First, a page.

Also, awareness of the context you're working within, the policy environment at all levels of government, and how your organisation fits; and the willingness to work with other organisations and listen to them.

And yay you! The sector needs more good people who want to be incredible and provide great outcomes for their organisations.
posted by andraste at 11:25 PM on March 31


A good CEO/ED takes the responsibility for failures, gives others the credit for successes, hires and surrounds him/her self with mangers who are at least as smart/sharp as he/her is, delegates, trusts, trains and is impeccably fair. A good CEO realizes it is not popularity contest, is willing to make difficult decisions, disappoint those he/she trusts and likes and can step aside from taking things personally.
posted by rmhsinc at 4:14 AM on April 1


Is there an opportunity to add some time at a 'for profit' business to your resume?
I often find a bit of a cultural gap between people used to work in the non-profit sector and those with a for-profit background.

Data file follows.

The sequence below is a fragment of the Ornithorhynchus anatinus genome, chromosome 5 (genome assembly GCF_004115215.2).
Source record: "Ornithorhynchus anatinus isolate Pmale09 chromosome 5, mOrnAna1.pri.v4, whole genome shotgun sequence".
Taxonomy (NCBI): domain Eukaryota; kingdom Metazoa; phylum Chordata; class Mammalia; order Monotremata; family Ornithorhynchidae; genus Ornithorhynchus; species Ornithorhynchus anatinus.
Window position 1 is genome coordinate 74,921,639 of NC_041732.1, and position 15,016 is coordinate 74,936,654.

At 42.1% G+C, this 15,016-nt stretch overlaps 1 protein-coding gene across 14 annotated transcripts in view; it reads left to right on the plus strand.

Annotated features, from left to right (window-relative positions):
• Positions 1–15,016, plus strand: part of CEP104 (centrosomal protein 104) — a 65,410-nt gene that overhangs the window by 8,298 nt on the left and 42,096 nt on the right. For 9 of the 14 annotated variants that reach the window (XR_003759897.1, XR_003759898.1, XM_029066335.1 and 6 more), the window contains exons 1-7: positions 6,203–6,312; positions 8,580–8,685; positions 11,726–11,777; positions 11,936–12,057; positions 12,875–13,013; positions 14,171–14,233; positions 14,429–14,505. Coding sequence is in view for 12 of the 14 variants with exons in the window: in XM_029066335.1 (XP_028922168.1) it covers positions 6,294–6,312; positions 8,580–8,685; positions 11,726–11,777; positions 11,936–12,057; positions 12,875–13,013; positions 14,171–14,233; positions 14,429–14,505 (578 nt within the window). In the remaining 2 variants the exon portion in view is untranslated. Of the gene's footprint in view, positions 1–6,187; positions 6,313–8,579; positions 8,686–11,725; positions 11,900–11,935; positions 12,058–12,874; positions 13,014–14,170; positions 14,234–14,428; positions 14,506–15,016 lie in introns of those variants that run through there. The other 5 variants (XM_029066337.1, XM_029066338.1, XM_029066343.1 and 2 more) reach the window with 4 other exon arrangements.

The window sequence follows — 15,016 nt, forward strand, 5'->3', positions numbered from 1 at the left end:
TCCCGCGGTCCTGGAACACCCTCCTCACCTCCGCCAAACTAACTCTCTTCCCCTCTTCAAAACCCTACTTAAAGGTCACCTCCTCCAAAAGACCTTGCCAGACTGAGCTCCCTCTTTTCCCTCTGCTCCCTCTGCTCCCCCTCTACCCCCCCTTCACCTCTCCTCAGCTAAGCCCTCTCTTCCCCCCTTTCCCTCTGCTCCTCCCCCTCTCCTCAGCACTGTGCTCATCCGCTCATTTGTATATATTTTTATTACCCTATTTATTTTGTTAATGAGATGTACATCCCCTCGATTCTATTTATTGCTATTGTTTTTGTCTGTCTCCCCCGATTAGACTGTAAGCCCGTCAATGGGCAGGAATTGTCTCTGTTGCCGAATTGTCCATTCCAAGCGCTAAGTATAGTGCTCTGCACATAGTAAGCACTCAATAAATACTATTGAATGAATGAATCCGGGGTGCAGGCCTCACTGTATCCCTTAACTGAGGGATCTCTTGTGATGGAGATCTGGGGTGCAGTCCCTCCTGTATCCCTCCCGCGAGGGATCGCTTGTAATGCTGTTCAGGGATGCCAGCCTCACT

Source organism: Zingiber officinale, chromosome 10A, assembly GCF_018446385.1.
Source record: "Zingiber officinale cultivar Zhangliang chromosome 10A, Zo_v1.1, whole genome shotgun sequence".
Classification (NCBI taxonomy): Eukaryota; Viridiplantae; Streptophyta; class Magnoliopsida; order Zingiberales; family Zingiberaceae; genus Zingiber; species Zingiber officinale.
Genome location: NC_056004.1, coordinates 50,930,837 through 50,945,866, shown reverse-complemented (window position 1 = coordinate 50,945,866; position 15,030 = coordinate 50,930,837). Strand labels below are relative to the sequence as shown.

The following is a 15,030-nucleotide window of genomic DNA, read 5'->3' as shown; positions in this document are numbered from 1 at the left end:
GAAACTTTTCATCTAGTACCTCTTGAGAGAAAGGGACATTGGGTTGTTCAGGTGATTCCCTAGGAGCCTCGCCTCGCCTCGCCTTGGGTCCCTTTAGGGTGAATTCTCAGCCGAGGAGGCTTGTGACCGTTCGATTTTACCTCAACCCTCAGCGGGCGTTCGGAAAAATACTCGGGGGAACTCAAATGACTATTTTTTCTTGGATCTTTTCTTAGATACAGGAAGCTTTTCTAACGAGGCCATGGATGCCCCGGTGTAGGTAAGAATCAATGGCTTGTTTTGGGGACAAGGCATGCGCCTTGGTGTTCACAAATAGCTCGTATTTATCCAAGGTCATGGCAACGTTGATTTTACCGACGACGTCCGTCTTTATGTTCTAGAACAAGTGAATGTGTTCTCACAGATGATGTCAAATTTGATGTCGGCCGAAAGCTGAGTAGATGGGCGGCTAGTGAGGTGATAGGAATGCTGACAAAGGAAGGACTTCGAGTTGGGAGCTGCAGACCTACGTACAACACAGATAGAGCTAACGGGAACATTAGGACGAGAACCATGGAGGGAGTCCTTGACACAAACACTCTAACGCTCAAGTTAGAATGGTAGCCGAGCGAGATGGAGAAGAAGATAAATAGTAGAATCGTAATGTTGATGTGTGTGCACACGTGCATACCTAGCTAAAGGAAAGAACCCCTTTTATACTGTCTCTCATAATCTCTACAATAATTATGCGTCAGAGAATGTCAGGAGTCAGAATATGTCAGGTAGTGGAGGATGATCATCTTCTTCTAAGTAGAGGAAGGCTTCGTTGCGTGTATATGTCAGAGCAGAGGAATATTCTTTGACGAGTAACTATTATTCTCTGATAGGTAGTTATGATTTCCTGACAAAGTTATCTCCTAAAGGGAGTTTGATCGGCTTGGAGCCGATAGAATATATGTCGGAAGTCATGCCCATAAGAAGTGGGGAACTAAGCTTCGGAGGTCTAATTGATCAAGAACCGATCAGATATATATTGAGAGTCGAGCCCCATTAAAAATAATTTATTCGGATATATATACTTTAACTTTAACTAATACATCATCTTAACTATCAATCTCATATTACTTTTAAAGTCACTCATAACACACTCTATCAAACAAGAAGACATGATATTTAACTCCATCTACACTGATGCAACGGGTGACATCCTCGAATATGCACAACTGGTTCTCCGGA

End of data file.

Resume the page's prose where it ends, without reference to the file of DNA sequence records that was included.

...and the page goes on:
I am not making a judgement, but as a board member of a NFP with only previous 'for profit' experience it was eye opening, so I strongly suspect it is equally unusual the other way.
Imagine how much more effective a fund raiser who can draw parallels 'from the trenches'.
posted by bystander at 4:57 AM on April 1


Laser beam focus on the strategic plan, doing what the community wants, and getting funding after community consensus, because when the funder calls the shots the community gets alientated. Not relying on flow-through project funding to temporarily increase capacity.
posted by KokuRyu at 5:58 AM on April 1


I'm an ED of a non-profit.

If you don't have one now, you should start working on a strategic plan for the organization. The worst thing most non-profits do is creep their scope (on the basis of it being something that someone needs to do, but unfortunately nobody else is.) This is your best defense against being a mile-wide and an inch-deep.